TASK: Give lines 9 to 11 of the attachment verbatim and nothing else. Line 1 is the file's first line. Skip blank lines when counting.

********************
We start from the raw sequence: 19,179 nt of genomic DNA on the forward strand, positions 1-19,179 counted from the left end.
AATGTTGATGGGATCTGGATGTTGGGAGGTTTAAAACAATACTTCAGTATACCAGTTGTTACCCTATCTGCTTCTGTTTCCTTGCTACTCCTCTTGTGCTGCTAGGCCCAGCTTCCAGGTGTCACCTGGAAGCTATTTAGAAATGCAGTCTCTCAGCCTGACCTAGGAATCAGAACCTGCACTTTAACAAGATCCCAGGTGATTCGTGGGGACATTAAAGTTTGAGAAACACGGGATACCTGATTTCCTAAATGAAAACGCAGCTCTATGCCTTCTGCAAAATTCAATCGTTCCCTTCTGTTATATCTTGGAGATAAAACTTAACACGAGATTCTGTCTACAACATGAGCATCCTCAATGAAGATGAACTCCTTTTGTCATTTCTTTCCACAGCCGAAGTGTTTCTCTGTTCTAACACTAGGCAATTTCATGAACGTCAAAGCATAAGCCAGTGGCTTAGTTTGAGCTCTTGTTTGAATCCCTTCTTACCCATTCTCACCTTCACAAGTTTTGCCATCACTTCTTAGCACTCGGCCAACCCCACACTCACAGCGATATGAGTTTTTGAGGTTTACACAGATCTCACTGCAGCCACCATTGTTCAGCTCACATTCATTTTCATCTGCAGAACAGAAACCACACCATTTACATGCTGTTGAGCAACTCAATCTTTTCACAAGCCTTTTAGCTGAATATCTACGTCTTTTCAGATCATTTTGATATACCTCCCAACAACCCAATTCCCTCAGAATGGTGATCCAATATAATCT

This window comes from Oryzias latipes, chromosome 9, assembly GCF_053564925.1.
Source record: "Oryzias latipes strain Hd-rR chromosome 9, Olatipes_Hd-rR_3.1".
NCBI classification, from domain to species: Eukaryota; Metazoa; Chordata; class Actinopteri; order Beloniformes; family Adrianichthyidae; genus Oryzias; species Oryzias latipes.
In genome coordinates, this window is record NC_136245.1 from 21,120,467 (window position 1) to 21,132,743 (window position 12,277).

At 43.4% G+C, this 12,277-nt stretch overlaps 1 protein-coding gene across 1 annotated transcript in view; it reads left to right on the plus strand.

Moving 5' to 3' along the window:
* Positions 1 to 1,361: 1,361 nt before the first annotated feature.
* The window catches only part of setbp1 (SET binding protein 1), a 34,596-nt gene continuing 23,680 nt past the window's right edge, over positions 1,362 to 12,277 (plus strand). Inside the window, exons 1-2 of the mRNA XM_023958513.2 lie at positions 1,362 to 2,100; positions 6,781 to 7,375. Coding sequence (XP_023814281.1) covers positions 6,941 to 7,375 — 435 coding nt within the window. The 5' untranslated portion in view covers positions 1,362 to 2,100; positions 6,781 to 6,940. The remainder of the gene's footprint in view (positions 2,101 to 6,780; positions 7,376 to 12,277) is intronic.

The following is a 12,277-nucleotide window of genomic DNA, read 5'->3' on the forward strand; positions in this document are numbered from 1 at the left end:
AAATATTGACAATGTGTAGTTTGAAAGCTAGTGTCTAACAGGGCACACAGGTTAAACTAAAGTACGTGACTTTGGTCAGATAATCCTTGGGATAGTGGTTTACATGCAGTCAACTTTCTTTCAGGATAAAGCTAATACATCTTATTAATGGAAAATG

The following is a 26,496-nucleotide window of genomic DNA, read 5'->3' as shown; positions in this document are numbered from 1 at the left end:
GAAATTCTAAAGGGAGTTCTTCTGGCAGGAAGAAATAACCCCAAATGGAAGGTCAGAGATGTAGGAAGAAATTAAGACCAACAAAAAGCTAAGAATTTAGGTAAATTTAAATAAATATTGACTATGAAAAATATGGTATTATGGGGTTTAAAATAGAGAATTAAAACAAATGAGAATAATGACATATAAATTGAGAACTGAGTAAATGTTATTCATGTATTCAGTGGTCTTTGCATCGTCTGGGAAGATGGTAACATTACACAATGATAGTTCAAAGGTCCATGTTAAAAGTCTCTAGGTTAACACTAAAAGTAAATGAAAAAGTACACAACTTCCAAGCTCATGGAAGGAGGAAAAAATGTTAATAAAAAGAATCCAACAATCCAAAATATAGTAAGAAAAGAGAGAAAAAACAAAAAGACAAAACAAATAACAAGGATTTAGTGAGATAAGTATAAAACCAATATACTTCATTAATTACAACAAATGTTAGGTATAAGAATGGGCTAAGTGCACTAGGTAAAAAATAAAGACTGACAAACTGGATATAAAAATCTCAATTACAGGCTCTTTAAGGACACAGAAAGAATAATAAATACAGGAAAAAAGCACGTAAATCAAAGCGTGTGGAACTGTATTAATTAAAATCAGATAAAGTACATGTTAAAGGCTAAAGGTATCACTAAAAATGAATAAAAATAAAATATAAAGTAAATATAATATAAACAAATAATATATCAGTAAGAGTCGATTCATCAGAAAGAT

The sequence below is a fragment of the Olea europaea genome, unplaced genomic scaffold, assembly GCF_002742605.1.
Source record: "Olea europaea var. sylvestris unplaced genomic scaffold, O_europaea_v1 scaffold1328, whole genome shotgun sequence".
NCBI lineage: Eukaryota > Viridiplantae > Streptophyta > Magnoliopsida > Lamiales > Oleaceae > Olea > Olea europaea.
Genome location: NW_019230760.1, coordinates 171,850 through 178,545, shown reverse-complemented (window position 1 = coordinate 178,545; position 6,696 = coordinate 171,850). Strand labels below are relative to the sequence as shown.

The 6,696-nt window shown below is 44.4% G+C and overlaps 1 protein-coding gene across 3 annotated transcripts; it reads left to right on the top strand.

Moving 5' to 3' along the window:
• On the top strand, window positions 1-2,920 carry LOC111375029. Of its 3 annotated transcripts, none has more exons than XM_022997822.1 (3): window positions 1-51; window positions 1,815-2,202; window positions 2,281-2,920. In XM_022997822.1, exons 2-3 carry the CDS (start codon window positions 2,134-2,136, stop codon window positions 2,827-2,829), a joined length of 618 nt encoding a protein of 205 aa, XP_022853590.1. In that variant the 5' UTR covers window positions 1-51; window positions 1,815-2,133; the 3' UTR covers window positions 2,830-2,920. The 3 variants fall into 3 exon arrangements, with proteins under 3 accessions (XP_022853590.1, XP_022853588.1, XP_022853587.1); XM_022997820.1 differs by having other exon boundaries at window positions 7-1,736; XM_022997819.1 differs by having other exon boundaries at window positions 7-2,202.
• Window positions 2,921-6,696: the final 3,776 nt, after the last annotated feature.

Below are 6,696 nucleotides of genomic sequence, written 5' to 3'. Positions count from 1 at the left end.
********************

* Positions 1 to 1,361: 1,361 nt before the first annotated feature.
* The window catches only part of setbp1 (SET binding protein 1), a 34,596-nt gene continuing 23,680 nt past the window's right edge, over positions 1,362 to 12,277 (plus strand). Inside the window, exons 1-2 of the mRNA XM_023958513.2 lie at positions 1,362 to 2,100; positions 6,781 to 7,375. Coding sequence (XP_023814281.1) covers positions 6,941 to 7,375 — 435 coding nt within the window. The 5' untranslated portion in view covers positions 1,362 to 2,100; positions 6,781 to 6,940. The remainder of the gene's footprint in view (positions 2,101 to 6,780; positions 7,376 to 12,277) is intronic.

The following is a 12,277-nucleotide window of genomic DNA, read 5'->3' on the forward strand; positions in this document are numbered from 1 at the left end: